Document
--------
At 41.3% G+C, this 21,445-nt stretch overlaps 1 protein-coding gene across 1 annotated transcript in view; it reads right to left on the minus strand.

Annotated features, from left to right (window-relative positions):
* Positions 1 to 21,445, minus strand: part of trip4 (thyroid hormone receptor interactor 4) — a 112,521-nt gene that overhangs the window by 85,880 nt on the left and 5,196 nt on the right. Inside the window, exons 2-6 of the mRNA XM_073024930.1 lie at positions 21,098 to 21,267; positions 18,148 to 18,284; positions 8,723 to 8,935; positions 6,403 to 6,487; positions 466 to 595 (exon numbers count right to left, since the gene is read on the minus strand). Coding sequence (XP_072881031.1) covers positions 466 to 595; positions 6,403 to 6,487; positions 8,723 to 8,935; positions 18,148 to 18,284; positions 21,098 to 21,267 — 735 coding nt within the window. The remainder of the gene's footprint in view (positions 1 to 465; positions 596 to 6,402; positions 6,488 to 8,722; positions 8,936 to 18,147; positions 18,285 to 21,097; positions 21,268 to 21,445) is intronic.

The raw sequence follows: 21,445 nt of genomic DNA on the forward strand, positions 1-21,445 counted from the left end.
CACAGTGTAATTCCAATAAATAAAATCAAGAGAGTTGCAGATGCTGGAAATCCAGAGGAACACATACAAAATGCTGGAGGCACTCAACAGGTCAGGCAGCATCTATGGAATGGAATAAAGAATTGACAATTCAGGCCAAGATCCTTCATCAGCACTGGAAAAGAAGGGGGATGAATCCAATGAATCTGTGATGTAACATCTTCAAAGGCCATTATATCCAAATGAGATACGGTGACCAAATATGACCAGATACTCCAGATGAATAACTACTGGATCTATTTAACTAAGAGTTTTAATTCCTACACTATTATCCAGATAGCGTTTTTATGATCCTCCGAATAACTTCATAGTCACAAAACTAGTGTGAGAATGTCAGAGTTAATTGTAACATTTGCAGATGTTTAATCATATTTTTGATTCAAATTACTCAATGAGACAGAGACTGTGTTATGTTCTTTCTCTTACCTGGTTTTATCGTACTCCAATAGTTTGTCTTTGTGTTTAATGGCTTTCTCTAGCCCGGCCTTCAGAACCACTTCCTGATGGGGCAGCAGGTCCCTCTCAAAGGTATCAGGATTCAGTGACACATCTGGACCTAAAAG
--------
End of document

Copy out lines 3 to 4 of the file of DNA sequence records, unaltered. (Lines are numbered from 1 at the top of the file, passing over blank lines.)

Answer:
* Positions 1 to 21,445, minus strand: part of trip4 (thyroid hormone receptor interactor 4) — a 112,521-nt gene that overhangs the window by 85,880 nt on the left and 5,196 nt on the right. Inside the window, exons 2-6 of the mRNA XM_073024930.1 lie at positions 21,098 to 21,267; positions 18,148 to 18,284; positions 8,723 to 8,935; positions 6,403 to 6,487; positions 466 to 595 (exon numbers count right to left, since the gene is read on the minus strand). Coding sequence (XP_072881031.1) covers positions 466 to 595; positions 6,403 to 6,487; positions 8,723 to 8,935; positions 18,148 to 18,284; positions 21,098 to 21,267 — 735 coding nt within the window. The remainder of the gene's footprint in view (positions 1 to 465; positions 596 to 6,402; positions 6,488 to 8,722; positions 8,936 to 18,147; positions 18,285 to 21,097; positions 21,268 to 21,445) is intronic.

The raw sequence follows: 21,445 nt of genomic DNA on the forward strand, positions 1-21,445 counted from the left end.